Professor Lipson talks 3DP analogies, cookies
We spoke with Professor Hod Lipson of Cornell University, co-author of “Fabricated: The New World of 3D Printing,” regarding his favorite current and potential uses of 3D printing. The conversation evolved to determine that we are in 1981. Before you turn on your radio in hopes of hearing “Morning Train (9 to 5),” many have compared 3D printing to have the potential to proliferate like computers have. There have been interesting similarities and Professor Lipson gave a fun prediction as to where we will be 10 years from now:
Lipson: The more I get into this technology, the more difficult it becomes to predict, mainly because there are so many possibilities. I think it is a little bit like doing this interview in the 70s, trying to predict how computers are going to change our lives. Of course, in the 70s we could have predicted that computers would be used for payroll and military calculations, but nobody could predict the wave of social networking and so-forth. It is really difficult to predict new business models, opportunities and things that we can’t imagine today.
Y-Axis: What application of 3DP have you seen so far that has excited you the most?
Lipson: At the consumer level, there are a lot of new applications. I see new ones every day. The number of start-ups is just staggering. From 3D Printing to customized fashion, the applications are just too numerous to list. If I had to choose one, I am excited about the ‘scale up from one.’ People are working and have a day job, and the ability to start a business making and producing a physical project, without leaving their job… They may sell one a week, two a week, and gradually build up production, until the business takes off. That was never possible before. Before if you wanted to make something, you would have to make a huge investment, and it would take a lot of time before you saw your first production run, and that is changing.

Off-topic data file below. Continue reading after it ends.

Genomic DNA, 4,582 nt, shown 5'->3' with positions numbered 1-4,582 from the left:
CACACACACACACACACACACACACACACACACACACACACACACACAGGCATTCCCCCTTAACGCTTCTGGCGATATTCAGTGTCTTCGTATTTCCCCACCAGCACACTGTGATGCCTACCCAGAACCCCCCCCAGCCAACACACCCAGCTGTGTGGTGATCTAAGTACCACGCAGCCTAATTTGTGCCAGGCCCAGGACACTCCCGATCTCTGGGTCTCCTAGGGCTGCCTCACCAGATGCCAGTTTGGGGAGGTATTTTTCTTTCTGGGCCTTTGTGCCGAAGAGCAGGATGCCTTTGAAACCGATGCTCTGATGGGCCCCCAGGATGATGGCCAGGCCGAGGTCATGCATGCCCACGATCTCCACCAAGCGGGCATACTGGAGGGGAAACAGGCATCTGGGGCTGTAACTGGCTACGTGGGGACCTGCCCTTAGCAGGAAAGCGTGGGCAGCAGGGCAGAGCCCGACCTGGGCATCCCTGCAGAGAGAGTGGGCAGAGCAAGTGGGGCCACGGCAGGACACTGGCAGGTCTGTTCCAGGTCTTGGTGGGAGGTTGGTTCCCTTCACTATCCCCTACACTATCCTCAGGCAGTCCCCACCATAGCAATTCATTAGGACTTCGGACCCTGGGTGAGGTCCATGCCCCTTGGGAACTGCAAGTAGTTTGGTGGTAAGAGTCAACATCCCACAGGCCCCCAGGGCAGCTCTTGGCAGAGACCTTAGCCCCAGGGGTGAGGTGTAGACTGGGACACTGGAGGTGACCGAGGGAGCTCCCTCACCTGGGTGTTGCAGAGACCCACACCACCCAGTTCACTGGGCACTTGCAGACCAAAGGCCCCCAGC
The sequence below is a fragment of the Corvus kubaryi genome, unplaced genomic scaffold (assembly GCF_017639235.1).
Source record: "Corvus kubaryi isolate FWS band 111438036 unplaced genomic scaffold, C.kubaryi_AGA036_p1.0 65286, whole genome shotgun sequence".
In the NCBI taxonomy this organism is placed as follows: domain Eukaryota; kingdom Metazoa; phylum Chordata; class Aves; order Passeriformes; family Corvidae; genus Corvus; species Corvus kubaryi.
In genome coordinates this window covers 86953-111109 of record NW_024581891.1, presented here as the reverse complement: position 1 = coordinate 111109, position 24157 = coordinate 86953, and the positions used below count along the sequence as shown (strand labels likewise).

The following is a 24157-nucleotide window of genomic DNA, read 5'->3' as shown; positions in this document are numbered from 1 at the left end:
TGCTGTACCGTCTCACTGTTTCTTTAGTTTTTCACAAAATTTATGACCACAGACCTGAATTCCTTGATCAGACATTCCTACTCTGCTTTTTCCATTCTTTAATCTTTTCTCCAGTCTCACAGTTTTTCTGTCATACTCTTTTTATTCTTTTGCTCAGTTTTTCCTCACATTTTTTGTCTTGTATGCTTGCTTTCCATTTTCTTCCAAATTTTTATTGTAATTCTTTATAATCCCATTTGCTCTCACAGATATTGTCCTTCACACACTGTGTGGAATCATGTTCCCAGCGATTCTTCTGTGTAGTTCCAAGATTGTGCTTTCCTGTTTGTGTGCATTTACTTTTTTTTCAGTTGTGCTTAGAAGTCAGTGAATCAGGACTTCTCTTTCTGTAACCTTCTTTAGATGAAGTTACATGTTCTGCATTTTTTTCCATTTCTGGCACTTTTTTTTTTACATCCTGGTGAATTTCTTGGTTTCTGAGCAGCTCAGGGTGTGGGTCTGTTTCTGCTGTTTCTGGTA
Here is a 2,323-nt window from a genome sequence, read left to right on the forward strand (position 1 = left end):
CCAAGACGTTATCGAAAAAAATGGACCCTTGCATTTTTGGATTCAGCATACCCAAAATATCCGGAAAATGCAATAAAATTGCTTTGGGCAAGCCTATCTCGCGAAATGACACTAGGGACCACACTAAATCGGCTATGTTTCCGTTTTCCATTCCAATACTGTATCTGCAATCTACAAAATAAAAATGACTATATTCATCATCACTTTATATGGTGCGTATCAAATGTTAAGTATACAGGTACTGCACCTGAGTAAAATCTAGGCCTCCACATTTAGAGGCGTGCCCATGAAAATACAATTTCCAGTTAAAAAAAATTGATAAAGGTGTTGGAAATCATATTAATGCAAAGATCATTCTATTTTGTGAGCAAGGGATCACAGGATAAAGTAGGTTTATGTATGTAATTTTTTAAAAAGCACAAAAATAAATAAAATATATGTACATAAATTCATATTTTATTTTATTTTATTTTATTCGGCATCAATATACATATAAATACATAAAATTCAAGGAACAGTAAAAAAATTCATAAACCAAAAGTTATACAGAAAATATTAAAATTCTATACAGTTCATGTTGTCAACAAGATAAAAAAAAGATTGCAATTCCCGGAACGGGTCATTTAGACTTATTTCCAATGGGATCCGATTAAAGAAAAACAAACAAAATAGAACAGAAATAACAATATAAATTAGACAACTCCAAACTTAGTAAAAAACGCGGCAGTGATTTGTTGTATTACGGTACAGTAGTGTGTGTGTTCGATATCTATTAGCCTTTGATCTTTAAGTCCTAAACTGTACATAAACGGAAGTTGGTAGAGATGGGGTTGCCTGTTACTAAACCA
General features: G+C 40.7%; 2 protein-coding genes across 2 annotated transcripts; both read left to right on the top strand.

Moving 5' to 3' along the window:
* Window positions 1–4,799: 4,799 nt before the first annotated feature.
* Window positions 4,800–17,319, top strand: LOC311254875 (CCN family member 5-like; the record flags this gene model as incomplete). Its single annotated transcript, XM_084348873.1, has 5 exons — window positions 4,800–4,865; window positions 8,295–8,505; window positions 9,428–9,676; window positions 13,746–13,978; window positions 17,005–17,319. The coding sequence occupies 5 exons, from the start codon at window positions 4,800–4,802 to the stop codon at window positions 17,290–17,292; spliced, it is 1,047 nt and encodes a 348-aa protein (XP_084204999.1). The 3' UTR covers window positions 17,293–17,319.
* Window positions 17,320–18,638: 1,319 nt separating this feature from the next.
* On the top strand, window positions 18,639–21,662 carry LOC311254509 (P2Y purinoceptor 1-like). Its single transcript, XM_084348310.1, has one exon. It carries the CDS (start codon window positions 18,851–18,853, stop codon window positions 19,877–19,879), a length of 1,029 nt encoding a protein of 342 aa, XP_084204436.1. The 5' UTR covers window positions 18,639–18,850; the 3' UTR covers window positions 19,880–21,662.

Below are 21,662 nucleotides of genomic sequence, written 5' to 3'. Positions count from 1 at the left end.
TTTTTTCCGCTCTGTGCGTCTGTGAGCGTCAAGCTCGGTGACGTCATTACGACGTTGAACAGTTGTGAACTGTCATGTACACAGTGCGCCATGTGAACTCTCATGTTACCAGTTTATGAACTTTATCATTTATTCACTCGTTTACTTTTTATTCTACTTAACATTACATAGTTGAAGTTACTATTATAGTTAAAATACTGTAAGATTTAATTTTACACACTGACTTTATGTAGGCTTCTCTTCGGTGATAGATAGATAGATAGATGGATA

Y-Axis: What potential applications are you most excited about?
Lipson: We keep stumbling on new applications. There are three we have come across in the lab. One of them is bio-printing, which is still not something people can do at home, but it takes the idea of printing with life cells. That has applications from surgical training and planning to making a real-life implant. I think it will be an important part of any medical achievement in the future. You could imagine yourself scanned in an MRI scan of all of your data while you are healthy, so that when you need a replacement bone or cartilage, they could replicate it for you. I think that will be increasingly possible.
One of the biggest applications people, especially kids, get immediately attracted to is food printing. Printing with chocolate, peanut butter, cookie dough, frosting, pesto, cheese, etc. If I had to place a bet as to what kind of printers people would have in their home; not everyone wants a printer for printing plastic at their home, but I think there would be a huge market for printing food.
Y-Axis: It would make me better in the kitchen, that’s for sure.
Lipson: It connects programming and cooking for the first time. Up until now these two areas were pretty much independent. I am very excited about printing not just passive parts, but electronics, motors, batteries, and active parts. The technology up until now has focused mostly on printing passive parts. When you print with multiple materials, the things you can make rise exponentially .
Y-Axis: What mile marker would you use to know when 3D Printers have invaded every part of our lives?
Lipson: Using computers as an analogy–today’s 3D printer kits, the equivalent back in 1975 was when the first computer kits were around. Makerbot, the first commercial consumer level printers, were equivalent to the early commercial computers in 1982, more or less. We haven’t yet seen the IBM PC equivalent, which is the consumer 3D printing platform that has become a standard platform. Right now, all of the printers are different. They have their own operating systems, own software. That’s where we are.
Now, early 1990s, let’s say 1995. So that’s 10 years from now. So I think many businesses 10 years from now will have a 3D printer, and more than half the homes will have a 3D printer 20 years from now.